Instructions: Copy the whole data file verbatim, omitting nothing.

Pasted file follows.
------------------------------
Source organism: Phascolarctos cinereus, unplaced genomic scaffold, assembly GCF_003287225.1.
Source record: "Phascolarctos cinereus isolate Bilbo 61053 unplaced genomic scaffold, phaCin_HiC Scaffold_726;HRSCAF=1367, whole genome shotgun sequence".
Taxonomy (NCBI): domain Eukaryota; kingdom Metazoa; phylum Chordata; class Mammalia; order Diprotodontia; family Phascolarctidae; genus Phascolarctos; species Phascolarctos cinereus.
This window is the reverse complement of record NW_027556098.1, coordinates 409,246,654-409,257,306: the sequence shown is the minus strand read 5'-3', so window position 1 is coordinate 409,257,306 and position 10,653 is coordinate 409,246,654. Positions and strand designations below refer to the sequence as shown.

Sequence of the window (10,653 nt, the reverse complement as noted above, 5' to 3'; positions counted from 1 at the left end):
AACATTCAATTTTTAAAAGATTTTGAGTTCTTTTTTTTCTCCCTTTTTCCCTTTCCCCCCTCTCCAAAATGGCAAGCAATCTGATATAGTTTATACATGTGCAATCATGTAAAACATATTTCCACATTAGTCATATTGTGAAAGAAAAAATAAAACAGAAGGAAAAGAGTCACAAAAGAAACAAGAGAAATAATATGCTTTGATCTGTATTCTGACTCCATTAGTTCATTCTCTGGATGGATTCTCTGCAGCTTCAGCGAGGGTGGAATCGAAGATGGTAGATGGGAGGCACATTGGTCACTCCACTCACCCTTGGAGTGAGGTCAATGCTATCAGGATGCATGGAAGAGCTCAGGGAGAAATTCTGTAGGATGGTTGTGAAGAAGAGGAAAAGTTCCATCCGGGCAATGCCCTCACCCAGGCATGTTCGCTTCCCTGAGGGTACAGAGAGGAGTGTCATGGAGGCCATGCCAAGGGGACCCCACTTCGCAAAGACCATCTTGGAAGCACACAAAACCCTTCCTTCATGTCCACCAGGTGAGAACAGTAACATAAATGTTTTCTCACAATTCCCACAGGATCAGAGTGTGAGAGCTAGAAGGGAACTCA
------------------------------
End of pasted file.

Source organism: Phascolarctos cinereus, unplaced genomic scaffold, assembly GCF_003287225.1.
Source record: "Phascolarctos cinereus isolate Bilbo 61053 unplaced genomic scaffold, phaCin_HiC Scaffold_726;HRSCAF=1367, whole genome shotgun sequence".
Taxonomy (NCBI): domain Eukaryota; kingdom Metazoa; phylum Chordata; class Mammalia; order Diprotodontia; family Phascolarctidae; genus Phascolarctos; species Phascolarctos cinereus.
This window is the reverse complement of record NW_027556098.1, coordinates 409,246,654-409,257,306: the sequence shown is the minus strand read 5'-3', so window position 1 is coordinate 409,257,306 and position 10,653 is coordinate 409,246,654. Positions and strand designations below refer to the sequence as shown.

Sequence of the window (10,653 nt, the reverse complement as noted above, 5' to 3'; positions counted from 1 at the left end):
AACATTCAATTTTTAAAAGATTTTGAGTTCTTTTTTTTCTCCCTTTTTCCCTTTCCCCCCTCTCCAAAATGGCAAGCAATCTGATATAGTTTATACATGTGCAATCATGTAAAACATATTTCCACATTAGTCATATTGTGAAAGAAAAAATAAAACAGAAGGAAAAGAGTCACAAAAGAAACAAGAGAAATAATATGCTTTGATCTGTATTCTGACTCCATTAGTTCATTCTCTGGATGGATTCTCTGCAGCTTCAGCGAGGGTGGAATCGAAGATGGTAGATGGGAGGCACATTGGTCACTCCACTCACCCTTGGAGTGAGGTCAATGCTATCAGGATGCATGGAAGAGCTCAGGGAGAAATTCTGTAGGATGGTTGTGAAGAAGAGGAAAAGTTCCATCCGGGCAATGCCCTCACCCAGGCATGTTCGCTTCCCTGAGGGTACAGAGAGGAGTGTCATGGAGGCCATGCCAAGGGGACCCCACTTCGCAAAGACCATCTTGGAAGCACACAAAACCCTTCCTTCATGTCCACCAGGTGAGAACAGTAACATAAATGTTTTCTCACAATTCCCACAGGATCAGAGTGTGAGAGCTAGAAGGGAACTCA